Veteran law enforcement officer Alexis Blaylock was sworn-in as the Chief of Willits Police Department on August 26, 2020. Just over one month later on October 8, Blaylock resigned. In a letter addressed to Willits’s City Council, the Castillo Harper law firm claims Blaylock, their client, faced a hostile work environment, harassment, sexism, and racism. According to the letter, Blaylock is willing to release the claims against the city for a payment of $500,000 and a commitment by the city to provide workplace discrimination and retaliation training to make the city and police department “more tolerant, effective, and honest.”
The letter claims Blaylock was “met with immediate hostility from subordinates openly resistant to a black female Chief and opposed to accountability.”
The letter specifically names Lieutenant Derek Hendry as one of those subordinates who openly resisted Blaylock. He told her “he had a problem with a female chief and that he and other officers were not accustomed to reporting to a woman.” Lieutenant Hendry is reported to have told Blaylock it is “odd” to work for a woman in the presence of City of Willits’s Human Resources Director Karen Stevenson. The letter also states that Lieutenant Hendry told an unnamed city employee that Chief Blaylock’s race was “instrumental in his opposition to her.”
The letter claims Blaylock faced “baseless complaints” to her attempts to “implement basic, but essential procedures” such as cataloging the police department’s keys. Blaylock found keys to secure areas “unsecured, unaccounted for, not cataloged, and stored randomly in different places.” Blaylock even found one of the department’s evidence room’s keys was missing. After learning an employee on medical had the other evidence room key, for all intents and purposes there was no key to the evidence room.
Blaylock also found deficiencies in the evidence room’s security. She found there were no cameras or alarms for the entrance to the evidence room. There is a camera inside of the evidence room, but “that would be of little value if a breach is not recognized to prompt a review of the footage.” This concerned Blaylock because the unsecured evidence room “compromises evidence and jeopardizes court cases.”
Blaylock took steps to catalog the department’s keys and establish a key accountability system, but was told by Willits City Manager Stephanie Garrabrant-Sierra that her priorities were “misplaced” and criticized her for “micro-managing.”
The letter claims one of the grievances levied by Blaylock’s Willits co-workers was she was often “unreachable or unavailable.” Blaylock would inquire as to “who needed to reach her and when” and would receive “vague and contradictory responses.” At one point, Blaylock was told by Lieutenant Hendery that Mendocino County Sheriff Matt Kendall and Little Lake Fire Chief Chris Wilkes were looking for her and “could not find her.” Blaylock proceeded to follow up with both and was told they had not been looking for her and knew how to get in touch with her if necessary.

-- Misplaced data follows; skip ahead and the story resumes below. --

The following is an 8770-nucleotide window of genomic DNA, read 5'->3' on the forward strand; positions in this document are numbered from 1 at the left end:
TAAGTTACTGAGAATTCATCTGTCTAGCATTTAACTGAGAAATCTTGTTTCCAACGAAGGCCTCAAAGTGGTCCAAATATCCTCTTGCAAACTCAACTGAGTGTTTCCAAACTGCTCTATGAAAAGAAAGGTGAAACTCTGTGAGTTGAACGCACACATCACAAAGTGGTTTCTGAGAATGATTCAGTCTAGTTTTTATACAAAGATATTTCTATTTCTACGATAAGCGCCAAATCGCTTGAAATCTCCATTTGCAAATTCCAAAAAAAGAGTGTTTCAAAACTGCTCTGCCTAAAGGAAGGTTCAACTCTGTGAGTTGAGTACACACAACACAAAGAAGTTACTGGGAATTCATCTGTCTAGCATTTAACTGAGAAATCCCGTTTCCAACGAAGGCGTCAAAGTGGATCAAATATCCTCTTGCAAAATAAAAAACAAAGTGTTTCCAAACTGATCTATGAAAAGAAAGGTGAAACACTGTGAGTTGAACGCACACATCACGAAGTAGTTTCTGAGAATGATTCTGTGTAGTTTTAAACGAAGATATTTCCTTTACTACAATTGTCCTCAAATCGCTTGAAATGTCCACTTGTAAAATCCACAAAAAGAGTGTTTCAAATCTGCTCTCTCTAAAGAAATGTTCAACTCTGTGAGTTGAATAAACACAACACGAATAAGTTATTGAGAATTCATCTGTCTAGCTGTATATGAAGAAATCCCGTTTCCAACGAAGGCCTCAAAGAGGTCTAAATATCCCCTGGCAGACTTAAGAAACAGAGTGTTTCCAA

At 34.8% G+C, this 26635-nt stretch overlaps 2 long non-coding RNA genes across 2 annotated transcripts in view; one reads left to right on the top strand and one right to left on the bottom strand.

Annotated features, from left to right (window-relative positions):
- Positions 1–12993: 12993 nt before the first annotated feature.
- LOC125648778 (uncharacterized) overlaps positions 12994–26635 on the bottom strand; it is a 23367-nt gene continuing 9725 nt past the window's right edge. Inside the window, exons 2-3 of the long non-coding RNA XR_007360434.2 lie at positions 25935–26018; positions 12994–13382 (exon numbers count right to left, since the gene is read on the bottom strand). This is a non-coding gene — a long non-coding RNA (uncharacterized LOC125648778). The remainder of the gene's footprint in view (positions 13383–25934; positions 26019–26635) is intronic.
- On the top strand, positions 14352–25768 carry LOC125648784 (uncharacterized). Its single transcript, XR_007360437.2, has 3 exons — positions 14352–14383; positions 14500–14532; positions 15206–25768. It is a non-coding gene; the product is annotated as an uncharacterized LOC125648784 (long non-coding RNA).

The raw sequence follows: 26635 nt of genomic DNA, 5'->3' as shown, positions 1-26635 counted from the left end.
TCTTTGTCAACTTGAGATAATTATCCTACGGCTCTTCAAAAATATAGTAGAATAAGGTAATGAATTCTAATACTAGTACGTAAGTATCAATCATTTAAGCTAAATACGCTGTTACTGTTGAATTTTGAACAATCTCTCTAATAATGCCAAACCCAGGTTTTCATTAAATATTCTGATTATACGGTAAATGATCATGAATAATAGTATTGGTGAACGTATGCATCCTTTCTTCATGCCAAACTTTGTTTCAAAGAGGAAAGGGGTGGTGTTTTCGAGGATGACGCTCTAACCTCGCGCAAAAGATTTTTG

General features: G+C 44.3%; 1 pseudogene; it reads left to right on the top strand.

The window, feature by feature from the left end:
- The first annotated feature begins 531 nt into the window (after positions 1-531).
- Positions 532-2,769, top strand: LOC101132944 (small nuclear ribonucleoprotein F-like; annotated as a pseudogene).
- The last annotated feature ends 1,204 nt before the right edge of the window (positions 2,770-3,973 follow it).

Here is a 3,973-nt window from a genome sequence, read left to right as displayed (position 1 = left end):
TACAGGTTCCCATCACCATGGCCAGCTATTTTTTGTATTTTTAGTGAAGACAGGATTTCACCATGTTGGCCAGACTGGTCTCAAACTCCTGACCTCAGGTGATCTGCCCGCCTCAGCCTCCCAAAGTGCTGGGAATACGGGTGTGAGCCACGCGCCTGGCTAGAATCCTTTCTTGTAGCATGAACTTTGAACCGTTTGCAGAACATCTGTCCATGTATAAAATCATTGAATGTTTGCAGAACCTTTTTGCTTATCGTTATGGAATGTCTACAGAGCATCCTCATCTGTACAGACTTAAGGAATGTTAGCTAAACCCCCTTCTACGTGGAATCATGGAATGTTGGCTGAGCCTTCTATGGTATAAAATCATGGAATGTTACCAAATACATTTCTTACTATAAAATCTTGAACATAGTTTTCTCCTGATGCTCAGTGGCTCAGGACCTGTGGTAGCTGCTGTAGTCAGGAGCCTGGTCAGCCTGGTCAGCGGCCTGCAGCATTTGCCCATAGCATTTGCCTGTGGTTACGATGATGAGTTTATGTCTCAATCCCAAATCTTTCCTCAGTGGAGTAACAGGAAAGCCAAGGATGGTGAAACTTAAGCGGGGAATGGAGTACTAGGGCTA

Another complaint made about Blaylock arose from a Willits Police Department officer’s worker’s compensation claim that was said to have resulted from a use of force incident. The letter says on October 5, 2020 Blaylock was presented a worker’s compensation claim by an officer who was said to have been injured during a use of force circumstance on September 9. Blaylock is said to have checked the police report and found no use of force was documented. Concerned by the inconsistency, Blaylock asked the employee to file a supplemental report that described the use of force. Based on this experience, Blaylock proceeded to address all of WPD’s officers regarding use of force incidents and resulting injuries always being reported in a timely manner. These directives resulted in the City Manager telling Blaylock her insistence the officer write a supplemental report regarding the use of force related to his injury “somehow violated the employee’s rights.” The City Manager then “admonished Chief Blaylock for directing the Lieutenant and Sergeant to follow the law and policy and accused Chief Blaylock of threatening her subordinates.”
The City Manager directed Blaylock on or about October 6, 2020, to stay home for the rest of the week and return with “a fresh perspective.” After the break, Blaylock was told she would be every Monday, Tuesday, and Thursday with the City Manager, and Lieutenant Hendry to assess how “Blaylock was doing.” The letter stated that “it was clearly implied that Hendry, Chief Blaylock’s white male subordinate, would be instrumental in evaluating Chief Blaylock’s performance.”
The letter claims that Blaylock was subjected to “disparate treatment based on her race and gender” which were “key factors in the City’s adverse employment actions and harassing conduct.” Blaylock’s hiring was a result of “mere tokenism,” the letter asserts, and the City retaliated and criticized her any time she attempted to make “necessary and constructive changes in the department.”
The letter demands compensation of $500,000 for lost wages, past, and present, and the “pain, suffering emotional distress, and reputational harm she has suffered.” On top of the monetary damages, Blaylock is demanding City of Willits leadership complete a course on “discrimination, harassment, and retaliation in the workplace” and be “trained on their responsibilities to report and investigation possible workplace misconduct.” Blaylock is also demanding that members of the Willits Police Department that have not completed a “legislatively mandated course on racial profiling” be required to do so.
We reached out to Willits Police Department for comment regarding the claims described in the article with no response. It is important to note that these claims have not been proved in a court of law.